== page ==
Upside down jellyfish (Cassiopeia and Mastigias) Hey Crew! <whassup?> I have a 54 corner set up with 30 some pounds of live rock, 1 long tentacle, 2 common anemones, 1 sea cucumber, 1 clam, 1 clown, misc feather dusters and many crabs.  Any chance of having a couple of upside down jellyfish or is this a mistake waiting to happen? <almost guaranteed failure. Motile stinging cnidarians with sessile or other motile species (anemones) is simply not possible/responsible. It is already tough enough (long term dubious for success) for you to have two or more anemone species together. It works for a year or two... but not 5 or more> I have a store near me that is selling these for only $6 and they seem to be fascinating! <they are delightful creatures... but need species-specific tanks specially designed for them (protection from pump intakes, overflows and other cnidarians)> Thanks for the advise. Michael J. Bukosky <best regards, Anthony>

- Jellyfish Questions - <Greetings, JasonC here...> Hello, I was wondering if you guys knew any knowledgeable jellyfish suppliers. <Not specifically, but I would give Marine Center [ http://www.themarinecenter.com/ ] a try, they do specialize in rare/hard-to-get items.> I have been searching the web for days and nothing has come up yet.  I was hoping to get some in-depth info on the Moon jelly (Aurelia aurita).  I have learned about the certain current and filtering needs as well as the fact they like cold water (that is true, right?  55-60 degrees is what I read but you never know if what you read is true). <That is consistent with what I've read, I no direct experience with these.> I wouldn't call myself a experienced aquarist, but I have a few fresh and salt tanks. <Well... I do think the first and most complicated trick with any jellyfish system is the system itself - a highly specialized aquarium.> Do the Moon jellies eat zooplankton? <I would think so... they are opportunistic feeders, and don't have the equipment to be super picky.> I read that some jellies can eat live brine shrimp and some eat larger shrimp and even fish. <Yes, again... is about the size of the organism and targets of opportunity - I would think you could offer all - I'm not sure brine shrimp would be useful, but everything else from the all-of-the-above group would work.> Do the Moon jellies need the high intensity lighting as well? <Not that I'm aware of.> I fist got interested in these after I saw a set-up at The Mall of America's Underwater Adventures.  It looks like they only have an actinic bulb or a purple (black light bulb). <This is really just to accentuate and highlight, and make for an interesting display.> Thank you very much for any info you can give me!  Anna <Cheers, J -- >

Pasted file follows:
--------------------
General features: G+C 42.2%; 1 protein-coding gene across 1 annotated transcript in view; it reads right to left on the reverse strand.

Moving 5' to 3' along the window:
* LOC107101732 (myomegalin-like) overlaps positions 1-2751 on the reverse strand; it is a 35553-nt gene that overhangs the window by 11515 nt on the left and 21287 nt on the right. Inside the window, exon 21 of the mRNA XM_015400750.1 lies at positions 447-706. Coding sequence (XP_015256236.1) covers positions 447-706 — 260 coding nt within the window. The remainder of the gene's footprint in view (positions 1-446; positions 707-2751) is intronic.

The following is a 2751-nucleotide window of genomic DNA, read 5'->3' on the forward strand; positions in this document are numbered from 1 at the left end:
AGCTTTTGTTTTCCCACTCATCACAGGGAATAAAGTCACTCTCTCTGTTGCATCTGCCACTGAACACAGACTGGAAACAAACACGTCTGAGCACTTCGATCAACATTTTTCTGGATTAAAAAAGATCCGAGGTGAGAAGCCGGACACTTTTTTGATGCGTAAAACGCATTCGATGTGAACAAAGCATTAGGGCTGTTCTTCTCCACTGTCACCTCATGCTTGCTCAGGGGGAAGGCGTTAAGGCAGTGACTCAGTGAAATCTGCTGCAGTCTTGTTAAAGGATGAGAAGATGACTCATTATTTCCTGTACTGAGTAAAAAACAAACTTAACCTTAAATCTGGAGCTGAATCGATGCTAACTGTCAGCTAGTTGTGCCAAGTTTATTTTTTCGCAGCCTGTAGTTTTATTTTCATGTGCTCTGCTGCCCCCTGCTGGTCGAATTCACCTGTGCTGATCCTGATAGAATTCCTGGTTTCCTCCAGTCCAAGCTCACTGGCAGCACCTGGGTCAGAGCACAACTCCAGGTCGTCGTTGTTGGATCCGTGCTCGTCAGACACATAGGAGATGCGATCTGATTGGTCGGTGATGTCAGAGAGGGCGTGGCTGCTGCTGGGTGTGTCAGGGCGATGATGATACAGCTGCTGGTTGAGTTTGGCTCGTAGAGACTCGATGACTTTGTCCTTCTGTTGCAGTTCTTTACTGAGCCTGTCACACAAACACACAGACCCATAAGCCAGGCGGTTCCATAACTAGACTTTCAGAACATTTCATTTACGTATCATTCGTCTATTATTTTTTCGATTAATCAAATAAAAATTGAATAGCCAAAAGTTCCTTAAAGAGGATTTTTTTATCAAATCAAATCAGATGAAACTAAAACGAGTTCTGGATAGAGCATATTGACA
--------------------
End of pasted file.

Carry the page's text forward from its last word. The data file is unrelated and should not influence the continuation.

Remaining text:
Oh No! Yep I said jellyfish I have come across these jellyfish in aquarium stores many times. They are small and colorful, usually a light blue to a white color. They aren't very expensive either. I wanted to ask you a simple question about them: Should I even try to keep one? Or are they just a "gooey" form of the Moorish idol. I tried to do some research on the internet and didn't come up with much on husbandry. I did hit a lot of aquarium sites and learned vaguely about the animal. Anyway I don't know the common or scientific name of these jellyfish. I have included some pictures, could you please identify them and tell me more about them. I fully understand how the tank should be set up...I need to learn about their eating habits though..... Thanks for all the help,  Dinesh <Looks like a mixed (dyed) group of Cassiopeia andromeda jellies. Please see here re: http://animaldiversity.ummz.umich.edu/accounts/cassiopeia/c._andromeda$narrative.html#food_habits and  http://www.liveaquaria.com/product/prod_Display.cfm?siteid=23&pCatId=543 Not easily kept. Bob Fenner>

Jellyfish... for the Ocean 5/26/04 Hello Anthony! <cheers Thanassis> I just brought home a beautiful jelly fish, which I caught from the sea near my country house. It is possibly a Aurelia aurita (transparent). I have placed it in my quarantine tank. Is there any possibility that they survive in my reef ? Are there any problems with keeping such species in a reef tank? Thanks Thanassis <Thanassis... I have kind regards for you my friend and empathize with your admiration for the sea. Be it pains me to hear of anybody collecting animals from the sea before they even know how to keep them if they can be kept at all. Causing the premature death of these animals otherwise, as your jellyfish will die soon, is not an ethical or responsible use of a living resource. Jellyfish require specially built cylindrical aquaria and highly specialized feedings to have any chance at survival (support of the invertebrate itself, suspension of feeds and feeding opportunities, etc.). Returning the animal to the ocean is also not a responsible solution as it may have not come into contact with xenopathens from other fish and invertebrates you keep in the house (wet hands, nets, water, etc. shared or dipped into this animals tank)... which if returned to your local sea could introduce a devastating pathogen or pest. The bottom line is that this jelly fish must now die in your care or be destroyed. If you wish to pursue this further... do seek articles on husbandry from academic and zoological institutions on their care. The Monterey Bay Aquarium in California has one of the worlds leading programs and a wonderful website. Perhaps you can make contact there. Best of luck, Anthony> 

Jellyfish Hey Bob, I just purchased an upside-down jellyfish. I had never seen one before and I probably shouldn't have bought it, but it was only five dollars. I don't know anything about it. Is it hard to keep alive? I assume that it is. Also, what would I feed it? I know some jellyfish sting, but does this one? It has feathery branches and blue leaf-shaped appendages. It is in a thirty gallon reef-tank. Thanks for the advice. Joshua Burney >> Arrgghhh, I do hope you're not absconded by aliens in a UFO who have a similar approach to livestock selection... These are photosynthetic reef animals... that need "reef type" settings to survive for any period of time... TAKE THIS ONE BACK! Bob Fenner